He is keen to point out that not everyone with an alcohol problem is an alcoholic. Many of his clients are habitual four-day-weekend binge drinkers. “They come up here as trainees and they’re all doing it. They’re indoctrinated,” he says, adding that many City workers don’t know the risks of addiction: for instance, that mixing alcohol and cocaine is particularly damaging, and that most cocaine is far from pure.

“You’re more looked down on here for smoking a cigarette than you are for doing a line of gear,” he says. “It’s easier to get cocaine than cigarettes, I reckon. It’s mad.”

According to Kingdon, thousands of City workers have some form of addiction problem: “You could have 50 rehabs up here and it wouldn’t touch the problem. HR will turn a blind eye while you’re making money, know what I mean? But now they ain’t making too much money.

“I’m not a knight in shining armour who can cure the City. But if I can pull a few people out, that’s good. Because you’re not just pulling that person out, you’re pulling that wife’s husband out, those kids’ dad out. It’s not just one person with a drink problem.”

A City worker’s tale

As a child I was riddled with feelings of fear and insecurity, I remember the constant feeling of unease and my stomach being in knots.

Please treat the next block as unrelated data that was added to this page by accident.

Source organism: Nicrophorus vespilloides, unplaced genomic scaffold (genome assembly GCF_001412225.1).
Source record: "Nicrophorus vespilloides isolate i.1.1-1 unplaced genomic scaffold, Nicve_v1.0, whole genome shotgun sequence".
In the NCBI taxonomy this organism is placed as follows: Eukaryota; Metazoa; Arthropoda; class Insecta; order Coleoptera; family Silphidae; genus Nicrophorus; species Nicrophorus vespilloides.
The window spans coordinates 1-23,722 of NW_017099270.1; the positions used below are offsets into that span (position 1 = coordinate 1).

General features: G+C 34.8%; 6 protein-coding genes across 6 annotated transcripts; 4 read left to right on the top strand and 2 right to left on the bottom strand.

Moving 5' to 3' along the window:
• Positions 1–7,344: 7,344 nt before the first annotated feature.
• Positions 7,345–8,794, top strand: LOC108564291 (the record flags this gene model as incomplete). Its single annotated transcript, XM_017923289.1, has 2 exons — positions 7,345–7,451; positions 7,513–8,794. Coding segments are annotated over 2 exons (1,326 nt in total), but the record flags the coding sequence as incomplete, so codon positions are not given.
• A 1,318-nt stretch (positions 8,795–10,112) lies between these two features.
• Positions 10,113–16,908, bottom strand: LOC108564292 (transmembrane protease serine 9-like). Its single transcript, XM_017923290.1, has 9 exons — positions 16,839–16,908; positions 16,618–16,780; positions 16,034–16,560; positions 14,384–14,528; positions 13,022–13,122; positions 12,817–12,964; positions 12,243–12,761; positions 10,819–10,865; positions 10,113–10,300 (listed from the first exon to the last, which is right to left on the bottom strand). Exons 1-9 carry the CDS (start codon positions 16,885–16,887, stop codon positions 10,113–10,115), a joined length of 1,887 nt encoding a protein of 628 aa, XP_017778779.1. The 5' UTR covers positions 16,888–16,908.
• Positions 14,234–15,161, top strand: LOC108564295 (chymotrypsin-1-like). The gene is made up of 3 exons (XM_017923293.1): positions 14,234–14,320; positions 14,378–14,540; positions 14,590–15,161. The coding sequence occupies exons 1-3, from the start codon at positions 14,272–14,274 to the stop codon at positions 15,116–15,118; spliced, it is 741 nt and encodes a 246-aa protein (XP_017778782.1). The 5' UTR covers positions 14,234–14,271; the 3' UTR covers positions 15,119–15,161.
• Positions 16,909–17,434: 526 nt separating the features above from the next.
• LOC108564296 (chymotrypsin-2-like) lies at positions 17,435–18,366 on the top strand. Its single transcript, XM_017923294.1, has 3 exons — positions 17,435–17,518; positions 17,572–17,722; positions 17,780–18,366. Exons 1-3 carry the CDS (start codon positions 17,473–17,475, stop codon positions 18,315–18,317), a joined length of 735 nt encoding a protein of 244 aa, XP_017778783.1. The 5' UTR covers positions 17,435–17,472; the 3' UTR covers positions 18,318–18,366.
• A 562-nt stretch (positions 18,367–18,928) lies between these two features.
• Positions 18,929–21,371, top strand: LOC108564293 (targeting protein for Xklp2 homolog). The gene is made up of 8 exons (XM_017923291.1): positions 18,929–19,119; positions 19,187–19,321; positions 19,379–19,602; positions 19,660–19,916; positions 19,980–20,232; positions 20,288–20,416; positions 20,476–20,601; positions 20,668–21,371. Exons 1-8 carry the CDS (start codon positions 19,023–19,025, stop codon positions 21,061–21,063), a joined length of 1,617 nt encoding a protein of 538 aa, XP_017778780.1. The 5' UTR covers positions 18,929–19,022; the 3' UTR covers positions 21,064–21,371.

Looking back, after a lot of work on myself and understanding the nature of addiction, I can now see how the feeling of unease became addiction.

My childhood feelings of insecurity meant I had a deep feeling that everything was going to be taken away, so I took as much as I could before it was taken away. I became a master manipulator — “elbows up straight to the front” was my philosophy — and I got there.

I ended up at the top of a City financial institution, travelling the world, fuelled by a huge salary and 200 per cent bonuses. My behaviour was outrageous — no one could tell me I was wrong. My pay cheque validated everything I did: alcohol, cocaine, prostitutes, whatever. No one could get through to me — not my partner, family or even my children.

I would get in the shower at 6am after arriving home at 4am, riddled with shame and tiredness and terrified that my behaviour of the day and night before would be found out.

I’d sheepishly arrive at work after probably not returning the previous lunchtime — and as soon as I realised I’d got away with it, off I’d go again.

I did this for years, surrounding myself with like-minded people — and there are no shortage of those in the City and West End of London.

Inevitably the money, girls, power cars and houses slipped seamlessly into unemployment, and broken relationships with everyone close to me.My health nosedived. My champagne days of first-class travel and fast cars ended abruptly when I simply stopped functioning and ended up penniless, alone and in rehab.

When I met Richard he showed me that the indescribable feeling of loss I felt was actually the feeling of surrender and the starting point of recovery.

If you have any identification with me as a boy — if you crave approval and see outward validation — the City is to be avoided at all costs. It takes away the pain, fear and insecurity of early life. But at the time to pay, the piper will come when you’re least capable of paying.

The symptoms I had were there long before I was in the City, but the combination is lethal to all but a lucky few who come out the other side.

report by Carol Lewis from The Times on January 10th 2012